5

Background

I am trying to develop a web application where a user will be able to login using their password 'P' and upon logging in can create a master password 'MP'. MP can be used to open / close a vault (much like password managers) wherein the user can store sensitive information. Upon doing some research on the topic I have decided to ensure the followings:

  • The master password MP is never stored on / sent to the server
  • All encryption / decryption are carried out on client side (in my case that is the browser)

Now as I am storing the key MP′ (defined below) in memory, the vault is essentially closed every time the browser is refreshed or the user opens the site on a new tab. How can I keep the vault to stay open for as long as the user wants? Cookie is not a solution as that will cause MP′ to be sent to the server on every request; however, HTML5 local storage may be a possibility

Now if a hacker happens to get access to the local storage, they would get MP′ and can decrypt all sensitive information using it. As a solution here is what I am thinking of:

  1. When the vault is opened, client requests for a one-time random key 'Rk' from the server
  2. Server generates Rk, stores it in the user's session and sends it back to the client
  3. Client uses Rk to encrypt MP′ to get MP′′
  4. MP′′ is stored in HTML5 local storage while Rk is held in memory
  5. When needed MP′′ can be decrypted using Rk and used for subsequent operations
  6. On browser refresh, the client re-fetches Rk from server (the server simply returns the one already stored in session)
  7. Rk is expired if the user explicitly closes the vault or ends the session by logging out

The question

How secure would this solution be? Any obvious caveat that I am missing? What would be the ideal approach to fix it?

Additional notes

For your understanding here is a brief overview of how I am planning to fulfill my needs:

  1. User creates a new MP
  2. MP is encrypted with a key-stretching algorithm to produce MP′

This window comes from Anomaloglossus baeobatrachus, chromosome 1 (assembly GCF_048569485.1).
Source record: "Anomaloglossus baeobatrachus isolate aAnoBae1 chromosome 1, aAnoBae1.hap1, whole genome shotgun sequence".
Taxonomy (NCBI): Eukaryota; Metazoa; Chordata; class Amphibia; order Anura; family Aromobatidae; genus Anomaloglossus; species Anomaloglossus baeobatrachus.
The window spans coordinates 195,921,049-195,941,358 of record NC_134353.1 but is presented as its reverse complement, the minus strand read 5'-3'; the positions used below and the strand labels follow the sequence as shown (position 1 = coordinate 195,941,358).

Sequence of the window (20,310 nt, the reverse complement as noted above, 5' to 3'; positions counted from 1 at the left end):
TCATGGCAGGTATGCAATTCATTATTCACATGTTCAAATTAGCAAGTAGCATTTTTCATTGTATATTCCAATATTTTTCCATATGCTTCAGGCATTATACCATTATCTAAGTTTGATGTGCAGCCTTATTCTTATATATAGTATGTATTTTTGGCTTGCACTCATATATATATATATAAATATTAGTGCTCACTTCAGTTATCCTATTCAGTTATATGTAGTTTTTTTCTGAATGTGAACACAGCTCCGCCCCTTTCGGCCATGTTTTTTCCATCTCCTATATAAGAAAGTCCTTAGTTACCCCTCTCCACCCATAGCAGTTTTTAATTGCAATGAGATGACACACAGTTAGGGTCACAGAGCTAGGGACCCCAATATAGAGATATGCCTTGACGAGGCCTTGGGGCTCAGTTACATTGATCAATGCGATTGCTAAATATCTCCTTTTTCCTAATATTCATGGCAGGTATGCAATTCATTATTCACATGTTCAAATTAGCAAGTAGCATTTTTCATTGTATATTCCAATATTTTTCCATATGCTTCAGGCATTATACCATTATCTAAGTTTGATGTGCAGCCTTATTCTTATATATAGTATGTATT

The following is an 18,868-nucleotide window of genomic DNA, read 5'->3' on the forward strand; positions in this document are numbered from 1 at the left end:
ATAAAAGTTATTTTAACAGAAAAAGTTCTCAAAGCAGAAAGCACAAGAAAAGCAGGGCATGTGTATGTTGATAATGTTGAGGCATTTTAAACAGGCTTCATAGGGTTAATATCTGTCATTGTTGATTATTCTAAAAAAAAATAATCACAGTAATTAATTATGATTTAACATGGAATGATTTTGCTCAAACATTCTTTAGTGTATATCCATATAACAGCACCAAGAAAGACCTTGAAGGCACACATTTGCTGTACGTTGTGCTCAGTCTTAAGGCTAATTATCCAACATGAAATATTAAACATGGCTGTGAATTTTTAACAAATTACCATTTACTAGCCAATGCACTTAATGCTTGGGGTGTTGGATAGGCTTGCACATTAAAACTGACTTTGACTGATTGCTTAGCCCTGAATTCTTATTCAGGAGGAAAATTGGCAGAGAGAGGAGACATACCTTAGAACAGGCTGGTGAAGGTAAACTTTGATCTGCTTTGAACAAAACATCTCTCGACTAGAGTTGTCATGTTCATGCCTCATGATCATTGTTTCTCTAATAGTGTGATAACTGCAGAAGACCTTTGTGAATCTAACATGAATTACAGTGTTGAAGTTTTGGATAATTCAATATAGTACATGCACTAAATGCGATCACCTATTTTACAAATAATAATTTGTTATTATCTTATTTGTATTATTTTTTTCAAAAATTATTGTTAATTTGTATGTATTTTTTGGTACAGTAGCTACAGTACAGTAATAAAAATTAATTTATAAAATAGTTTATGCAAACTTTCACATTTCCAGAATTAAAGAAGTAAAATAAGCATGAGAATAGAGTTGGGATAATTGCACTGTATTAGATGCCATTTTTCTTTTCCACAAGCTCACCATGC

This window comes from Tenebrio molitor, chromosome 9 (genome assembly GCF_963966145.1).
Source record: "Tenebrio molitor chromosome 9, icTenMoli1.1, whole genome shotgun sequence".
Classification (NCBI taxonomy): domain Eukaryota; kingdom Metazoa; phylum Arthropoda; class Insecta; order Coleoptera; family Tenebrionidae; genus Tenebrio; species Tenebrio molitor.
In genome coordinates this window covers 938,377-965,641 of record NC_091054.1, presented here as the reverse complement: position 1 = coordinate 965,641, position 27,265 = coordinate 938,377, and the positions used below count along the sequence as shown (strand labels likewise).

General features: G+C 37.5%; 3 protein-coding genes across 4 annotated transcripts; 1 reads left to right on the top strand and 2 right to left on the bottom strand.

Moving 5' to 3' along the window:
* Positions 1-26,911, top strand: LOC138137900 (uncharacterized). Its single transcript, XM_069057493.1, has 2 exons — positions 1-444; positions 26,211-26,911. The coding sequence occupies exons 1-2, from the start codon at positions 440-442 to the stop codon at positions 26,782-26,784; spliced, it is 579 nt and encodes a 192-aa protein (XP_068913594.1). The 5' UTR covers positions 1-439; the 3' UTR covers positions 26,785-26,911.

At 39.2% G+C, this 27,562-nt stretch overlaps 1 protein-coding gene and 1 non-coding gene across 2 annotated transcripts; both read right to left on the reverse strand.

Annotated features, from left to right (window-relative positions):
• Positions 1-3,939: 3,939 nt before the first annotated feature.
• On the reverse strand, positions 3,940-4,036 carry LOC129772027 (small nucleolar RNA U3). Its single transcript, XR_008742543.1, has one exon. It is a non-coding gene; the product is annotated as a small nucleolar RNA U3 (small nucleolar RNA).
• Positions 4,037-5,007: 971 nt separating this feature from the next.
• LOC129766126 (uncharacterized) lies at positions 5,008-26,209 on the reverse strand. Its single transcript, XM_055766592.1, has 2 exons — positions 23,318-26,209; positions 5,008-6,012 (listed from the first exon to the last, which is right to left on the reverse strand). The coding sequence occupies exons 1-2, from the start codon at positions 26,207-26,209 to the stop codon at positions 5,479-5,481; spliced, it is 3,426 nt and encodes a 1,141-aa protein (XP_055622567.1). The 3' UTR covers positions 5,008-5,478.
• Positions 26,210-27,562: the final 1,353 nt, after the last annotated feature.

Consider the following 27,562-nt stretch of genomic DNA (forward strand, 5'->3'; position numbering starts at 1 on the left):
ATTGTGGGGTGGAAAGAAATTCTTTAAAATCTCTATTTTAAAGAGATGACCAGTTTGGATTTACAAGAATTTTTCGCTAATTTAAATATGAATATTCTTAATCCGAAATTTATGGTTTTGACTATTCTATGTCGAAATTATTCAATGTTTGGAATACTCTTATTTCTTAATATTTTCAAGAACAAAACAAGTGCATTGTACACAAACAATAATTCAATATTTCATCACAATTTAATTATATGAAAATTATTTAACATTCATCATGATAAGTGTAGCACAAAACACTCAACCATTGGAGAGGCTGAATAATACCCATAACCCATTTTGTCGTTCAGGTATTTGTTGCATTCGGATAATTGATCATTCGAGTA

3. MP′ is used as a key to encrypt a known value V to get Vh (obviously V ≠ MP or MP′)
  4. Vh is stored on server against the user's record

Vh serves 2 purposes:

  1. It indicates that the user has already created an MP. If it is yet not there I can ask the user to create a new one
  2. Whenever the user enters MP to open the vault, I can retrieve Vh from server and try decrypting it with MP′. If the decryption is successful, I assume that the user entered the right MP

As you can imagine here's how the rest should work:

Whenever the user wants to store / retrieve sensitive information:

  1. They login using P and open their vault with MP
  2. The client produces MP′ as previously mentioned
  3. Sensitive information are encrypted using MP′ before being sent and stored on server
  4. Based on user's need, encrypted sensitive information is retrieved from server (as is)
  5. Client uses MP′ to decrypt the data

migrated from crypto.stackexchange.com Jun 20 '17 at 23:40

This question came from our site for software developers, mathematicians and others interested in cryptography.

  • 1
    From what I understand, everywhere you say "hash" you mean "encrypt" – bmm6o Jun 21 '17 at 15:01
  • @bmm6o You are correct. When I said 'hash', I specifically wanted to mean 'symmetric encryption' – Tanvir Jun 21 '17 at 15:37
  • @Tanvir Can you update your question to reflect that then? The two are very different methods. – Bacon Brad Jun 21 '17 at 17:13
  • It also depends of how Rk is generated. Make sure it's not guessable eg from the previous keys or from the time. – Xavier59 Jun 22 '17 at 0:54